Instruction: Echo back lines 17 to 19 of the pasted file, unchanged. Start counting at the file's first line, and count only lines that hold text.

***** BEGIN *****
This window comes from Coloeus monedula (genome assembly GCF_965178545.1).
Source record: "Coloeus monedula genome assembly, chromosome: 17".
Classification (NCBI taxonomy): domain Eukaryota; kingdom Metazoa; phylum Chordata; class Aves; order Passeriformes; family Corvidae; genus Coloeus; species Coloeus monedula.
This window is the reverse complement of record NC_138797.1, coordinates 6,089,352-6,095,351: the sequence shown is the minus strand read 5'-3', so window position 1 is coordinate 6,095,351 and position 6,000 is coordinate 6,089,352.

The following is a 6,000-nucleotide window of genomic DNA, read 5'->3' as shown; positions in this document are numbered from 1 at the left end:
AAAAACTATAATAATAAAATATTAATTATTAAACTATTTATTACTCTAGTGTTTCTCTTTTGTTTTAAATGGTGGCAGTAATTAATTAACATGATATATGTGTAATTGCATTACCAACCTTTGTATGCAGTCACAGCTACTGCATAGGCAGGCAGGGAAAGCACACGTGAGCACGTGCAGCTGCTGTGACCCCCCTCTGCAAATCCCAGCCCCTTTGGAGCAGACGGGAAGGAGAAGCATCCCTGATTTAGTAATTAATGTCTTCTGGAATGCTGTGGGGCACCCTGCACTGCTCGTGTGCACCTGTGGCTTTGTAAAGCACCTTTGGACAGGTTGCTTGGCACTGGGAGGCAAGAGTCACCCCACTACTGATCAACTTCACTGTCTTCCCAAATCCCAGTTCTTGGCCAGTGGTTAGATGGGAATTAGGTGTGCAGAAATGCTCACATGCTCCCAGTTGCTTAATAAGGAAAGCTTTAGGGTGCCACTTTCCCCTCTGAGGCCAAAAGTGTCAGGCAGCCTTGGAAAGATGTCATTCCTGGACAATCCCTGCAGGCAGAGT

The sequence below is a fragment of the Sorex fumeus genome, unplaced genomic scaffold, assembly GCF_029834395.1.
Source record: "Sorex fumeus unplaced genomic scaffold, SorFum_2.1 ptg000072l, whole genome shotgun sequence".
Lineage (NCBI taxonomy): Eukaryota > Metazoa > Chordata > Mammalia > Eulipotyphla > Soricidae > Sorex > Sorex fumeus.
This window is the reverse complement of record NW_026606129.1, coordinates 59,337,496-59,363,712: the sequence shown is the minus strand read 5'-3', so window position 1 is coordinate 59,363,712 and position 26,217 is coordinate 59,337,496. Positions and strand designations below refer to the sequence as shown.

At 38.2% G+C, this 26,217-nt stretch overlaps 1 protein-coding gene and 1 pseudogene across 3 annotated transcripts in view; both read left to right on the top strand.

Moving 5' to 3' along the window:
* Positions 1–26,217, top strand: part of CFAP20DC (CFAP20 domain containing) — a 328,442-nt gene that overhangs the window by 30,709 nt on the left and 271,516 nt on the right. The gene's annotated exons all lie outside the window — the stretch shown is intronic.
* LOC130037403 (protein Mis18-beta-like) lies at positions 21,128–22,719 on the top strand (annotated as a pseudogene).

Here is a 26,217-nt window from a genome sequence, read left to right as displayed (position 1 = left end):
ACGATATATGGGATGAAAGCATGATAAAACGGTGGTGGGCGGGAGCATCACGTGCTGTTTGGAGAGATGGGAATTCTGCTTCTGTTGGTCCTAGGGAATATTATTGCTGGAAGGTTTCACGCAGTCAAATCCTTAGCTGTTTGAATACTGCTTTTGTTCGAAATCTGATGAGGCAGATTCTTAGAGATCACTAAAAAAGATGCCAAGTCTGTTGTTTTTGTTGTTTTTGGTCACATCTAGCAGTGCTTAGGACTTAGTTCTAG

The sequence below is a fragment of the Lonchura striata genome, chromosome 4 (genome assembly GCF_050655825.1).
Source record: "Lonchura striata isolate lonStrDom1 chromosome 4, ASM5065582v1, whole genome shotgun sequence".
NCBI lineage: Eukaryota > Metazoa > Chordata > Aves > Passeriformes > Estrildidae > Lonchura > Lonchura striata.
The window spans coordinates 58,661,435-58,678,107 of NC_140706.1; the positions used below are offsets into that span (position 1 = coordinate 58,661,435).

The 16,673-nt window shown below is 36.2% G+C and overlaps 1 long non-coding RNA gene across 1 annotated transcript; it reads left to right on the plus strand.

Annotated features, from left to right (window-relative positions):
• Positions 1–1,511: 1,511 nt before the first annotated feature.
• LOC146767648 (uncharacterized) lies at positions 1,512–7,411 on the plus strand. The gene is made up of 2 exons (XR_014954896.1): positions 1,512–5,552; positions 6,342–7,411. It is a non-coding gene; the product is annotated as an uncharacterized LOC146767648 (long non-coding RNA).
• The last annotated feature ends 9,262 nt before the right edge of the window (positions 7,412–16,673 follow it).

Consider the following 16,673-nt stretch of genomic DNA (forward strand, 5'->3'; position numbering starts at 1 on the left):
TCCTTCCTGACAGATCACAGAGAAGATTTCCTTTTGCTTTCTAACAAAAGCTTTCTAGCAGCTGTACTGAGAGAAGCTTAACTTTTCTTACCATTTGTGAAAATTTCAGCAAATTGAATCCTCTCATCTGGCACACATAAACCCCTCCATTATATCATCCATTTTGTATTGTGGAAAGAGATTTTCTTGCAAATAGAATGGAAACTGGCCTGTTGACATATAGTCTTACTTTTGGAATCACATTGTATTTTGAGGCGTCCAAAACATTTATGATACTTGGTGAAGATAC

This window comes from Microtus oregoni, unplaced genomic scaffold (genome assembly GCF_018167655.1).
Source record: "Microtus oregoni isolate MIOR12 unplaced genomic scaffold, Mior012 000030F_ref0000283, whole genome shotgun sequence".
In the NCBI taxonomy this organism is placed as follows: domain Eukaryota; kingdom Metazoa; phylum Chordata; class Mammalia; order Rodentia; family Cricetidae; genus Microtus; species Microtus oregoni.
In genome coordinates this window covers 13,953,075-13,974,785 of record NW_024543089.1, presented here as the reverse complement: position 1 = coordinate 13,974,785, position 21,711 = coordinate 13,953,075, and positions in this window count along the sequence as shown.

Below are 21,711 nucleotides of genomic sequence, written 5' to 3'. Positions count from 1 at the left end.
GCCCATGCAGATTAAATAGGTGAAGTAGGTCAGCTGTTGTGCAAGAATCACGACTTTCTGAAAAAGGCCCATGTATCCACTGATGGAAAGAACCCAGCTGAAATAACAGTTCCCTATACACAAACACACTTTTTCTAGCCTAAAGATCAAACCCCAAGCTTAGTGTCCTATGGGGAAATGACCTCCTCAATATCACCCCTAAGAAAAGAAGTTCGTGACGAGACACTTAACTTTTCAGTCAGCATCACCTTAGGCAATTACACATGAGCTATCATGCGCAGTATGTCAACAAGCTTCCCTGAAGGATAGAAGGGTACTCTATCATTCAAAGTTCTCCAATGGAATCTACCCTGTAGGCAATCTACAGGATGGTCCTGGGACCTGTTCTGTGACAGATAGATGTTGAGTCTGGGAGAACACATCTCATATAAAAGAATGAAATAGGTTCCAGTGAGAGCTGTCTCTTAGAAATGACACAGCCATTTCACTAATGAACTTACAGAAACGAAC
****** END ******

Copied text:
The sequence below is a fragment of the Lonchura striata genome, chromosome 4 (genome assembly GCF_050655825.1).
Source record: "Lonchura striata isolate lonStrDom1 chromosome 4, ASM5065582v1, whole genome shotgun sequence".
NCBI lineage: Eukaryota > Metazoa > Chordata > Aves > Passeriformes > Estrildidae > Lonchura > Lonchura striata.